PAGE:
“Which is your favorite men’s college basketball team?”
Base: Follow college basketball
1993 1995 1996 1997 1998 2003 2004 2005 2006
Duke 1 2 2 3 2 1 1 1 1
Kentucky 5 1 1 1 1 5 =2 4 *
North Carolina (UNC) 2 3 7 2 3 7 =2 3 2
Michigan 4 8 3 4 * 2 * * *
Michigan State * 8 * * =6 10 * * *
Syracuse * * * * * * * =7 6
Missouri * * * * * * * * *
Connecticut * * * * =6 * =7 5 5
Texas * * * * * * * 9 7
Ohio State 8 9 =4 * * * * * 4
2007 2008 2009 2010 2011 2012
Duke 2 1 2 =1 1 1
Kentucky 4 =9 7 =6 4 2
North Carolina (UNC) 1 2 1 =1 2 3
Michigan =8 * * * * =4
Michigan State * * * * * =4
Syracuse 10 * * * 5 6
Missouri * * * * * 7
Connecticut * * =9 3 * =8
Texas 6 * 5 =4 9 =8
Ohio State 3 * 4 =6 3 10

*Not in the top 10.

Dropped out of the top 10 this year
(Last year’s rankings)
Wisconsin (No. 6), Illinois (No. 7), Pittsburgh (No. 8) and Iowa (No. 10)
TABLE 2
FAVORITE WOMEN’S COLLEGE BASKETBALL TEAM
“Which is your favorite women’s college basketball team?”
Base: Follow college basketball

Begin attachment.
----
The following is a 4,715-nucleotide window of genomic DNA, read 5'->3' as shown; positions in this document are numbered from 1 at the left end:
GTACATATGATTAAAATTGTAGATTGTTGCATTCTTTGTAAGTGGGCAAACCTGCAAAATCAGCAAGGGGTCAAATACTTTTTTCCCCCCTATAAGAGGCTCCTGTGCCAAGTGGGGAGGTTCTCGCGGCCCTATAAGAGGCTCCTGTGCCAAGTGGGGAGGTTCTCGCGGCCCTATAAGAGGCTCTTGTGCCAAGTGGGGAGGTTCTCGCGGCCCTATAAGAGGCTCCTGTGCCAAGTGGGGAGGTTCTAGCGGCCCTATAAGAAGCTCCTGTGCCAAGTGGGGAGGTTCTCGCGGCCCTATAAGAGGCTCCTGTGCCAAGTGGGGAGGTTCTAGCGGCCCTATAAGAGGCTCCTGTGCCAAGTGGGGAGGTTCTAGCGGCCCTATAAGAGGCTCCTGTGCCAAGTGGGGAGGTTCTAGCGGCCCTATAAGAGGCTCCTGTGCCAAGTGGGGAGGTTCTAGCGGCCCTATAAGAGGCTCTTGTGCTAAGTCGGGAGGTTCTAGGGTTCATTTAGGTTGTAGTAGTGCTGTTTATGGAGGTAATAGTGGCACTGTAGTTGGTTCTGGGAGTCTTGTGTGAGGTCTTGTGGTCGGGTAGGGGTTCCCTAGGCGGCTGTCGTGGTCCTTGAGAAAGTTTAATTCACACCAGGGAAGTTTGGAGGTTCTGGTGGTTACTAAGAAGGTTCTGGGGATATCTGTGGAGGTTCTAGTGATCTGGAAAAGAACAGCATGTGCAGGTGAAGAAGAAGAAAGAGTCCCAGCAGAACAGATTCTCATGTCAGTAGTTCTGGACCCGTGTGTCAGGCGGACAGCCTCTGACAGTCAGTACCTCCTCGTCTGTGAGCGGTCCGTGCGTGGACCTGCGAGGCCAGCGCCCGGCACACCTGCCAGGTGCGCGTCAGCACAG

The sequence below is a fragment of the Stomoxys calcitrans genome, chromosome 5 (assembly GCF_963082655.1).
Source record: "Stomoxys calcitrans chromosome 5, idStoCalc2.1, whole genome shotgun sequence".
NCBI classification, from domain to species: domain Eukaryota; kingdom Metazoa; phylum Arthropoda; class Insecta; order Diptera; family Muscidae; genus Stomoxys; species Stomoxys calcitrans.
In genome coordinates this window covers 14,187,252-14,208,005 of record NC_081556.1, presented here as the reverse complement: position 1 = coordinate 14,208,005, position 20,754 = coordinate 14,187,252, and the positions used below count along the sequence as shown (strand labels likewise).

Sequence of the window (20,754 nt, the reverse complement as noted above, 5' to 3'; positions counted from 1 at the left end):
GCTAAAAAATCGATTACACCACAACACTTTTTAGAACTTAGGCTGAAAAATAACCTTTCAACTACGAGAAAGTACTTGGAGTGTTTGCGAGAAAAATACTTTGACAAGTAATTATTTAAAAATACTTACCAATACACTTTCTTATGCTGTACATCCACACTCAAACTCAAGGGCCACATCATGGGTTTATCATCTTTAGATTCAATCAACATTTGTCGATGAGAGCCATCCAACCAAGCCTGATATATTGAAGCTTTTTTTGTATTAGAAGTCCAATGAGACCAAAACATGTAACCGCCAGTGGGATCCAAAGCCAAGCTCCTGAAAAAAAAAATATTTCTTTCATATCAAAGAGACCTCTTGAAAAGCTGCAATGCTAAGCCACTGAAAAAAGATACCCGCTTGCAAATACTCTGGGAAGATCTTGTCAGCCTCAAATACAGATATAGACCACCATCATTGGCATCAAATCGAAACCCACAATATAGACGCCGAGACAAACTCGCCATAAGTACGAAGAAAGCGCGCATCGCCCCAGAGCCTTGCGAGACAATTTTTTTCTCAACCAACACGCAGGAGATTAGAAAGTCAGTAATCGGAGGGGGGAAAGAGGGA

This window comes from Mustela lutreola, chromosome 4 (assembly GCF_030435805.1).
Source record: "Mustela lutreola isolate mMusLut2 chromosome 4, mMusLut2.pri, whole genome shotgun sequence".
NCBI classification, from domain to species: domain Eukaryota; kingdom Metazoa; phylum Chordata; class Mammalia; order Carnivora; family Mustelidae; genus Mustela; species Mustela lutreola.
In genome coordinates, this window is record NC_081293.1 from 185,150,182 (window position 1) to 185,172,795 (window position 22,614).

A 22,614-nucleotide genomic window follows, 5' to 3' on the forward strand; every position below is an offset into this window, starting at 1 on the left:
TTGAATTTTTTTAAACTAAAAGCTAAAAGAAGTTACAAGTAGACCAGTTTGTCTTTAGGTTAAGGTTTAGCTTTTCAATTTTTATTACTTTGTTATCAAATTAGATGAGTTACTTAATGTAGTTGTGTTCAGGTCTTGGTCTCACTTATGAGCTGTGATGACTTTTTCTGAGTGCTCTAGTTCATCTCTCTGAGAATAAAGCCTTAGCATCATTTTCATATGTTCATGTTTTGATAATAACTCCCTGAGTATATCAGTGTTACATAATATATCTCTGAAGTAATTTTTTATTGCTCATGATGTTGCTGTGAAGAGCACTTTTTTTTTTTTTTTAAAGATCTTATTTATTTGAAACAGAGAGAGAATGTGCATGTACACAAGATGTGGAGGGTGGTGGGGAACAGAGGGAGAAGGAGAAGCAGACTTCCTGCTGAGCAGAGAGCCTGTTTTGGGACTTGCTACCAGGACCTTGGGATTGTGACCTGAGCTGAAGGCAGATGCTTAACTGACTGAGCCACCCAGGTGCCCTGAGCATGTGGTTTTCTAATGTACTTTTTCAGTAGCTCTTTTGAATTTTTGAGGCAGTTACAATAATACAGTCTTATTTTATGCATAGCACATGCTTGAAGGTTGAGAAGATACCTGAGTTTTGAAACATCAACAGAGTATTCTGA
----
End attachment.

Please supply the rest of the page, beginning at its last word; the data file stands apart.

2003 2004 2005 2006 2007 2008 2009 2010 2011 2012
Connecticut 1 2 2 2 2 2 1 1 1 1
Baylor * * * * =7 * * * 4 2
Tennessee 2 1 1 1 1 1 2 2 2 3
Notre Dame 6 * 7 * * * * * * 4
Maryland * * * * 5 =4 5 * * 5
North Carolina (UNC) * 6 10 =7 3 7 3 * 5 6
Kentucky * 5 * * * 10 10 * =7 7
Duke 4 3 3 3 =7 =4 7 * 6 8
Texas 5 8 6 * * * 4 3 * 9
Purdue =9 7 * * * * * =9 * 10

*Not in the top 10.

Dropped out of the top 10 this year
(Last year’s rankings)
Wisconsin (No. 3), Iowa (tied for no. 7), Stanford (tied for no. 7), and Michigan State (No. 10)

TABLE 3
COLLEGE Sports Followers
“Do you follow any of these sports?”
Base: All adults
2007 2008 2009 2010 2011 2012
% % % % % %
FOLLOW COLLEGE SPORTS (NET) 41 41 44 42 41 43
   College football 33 34 36 35 32 35
   Men’s college basketball 24 23 26 26 25 25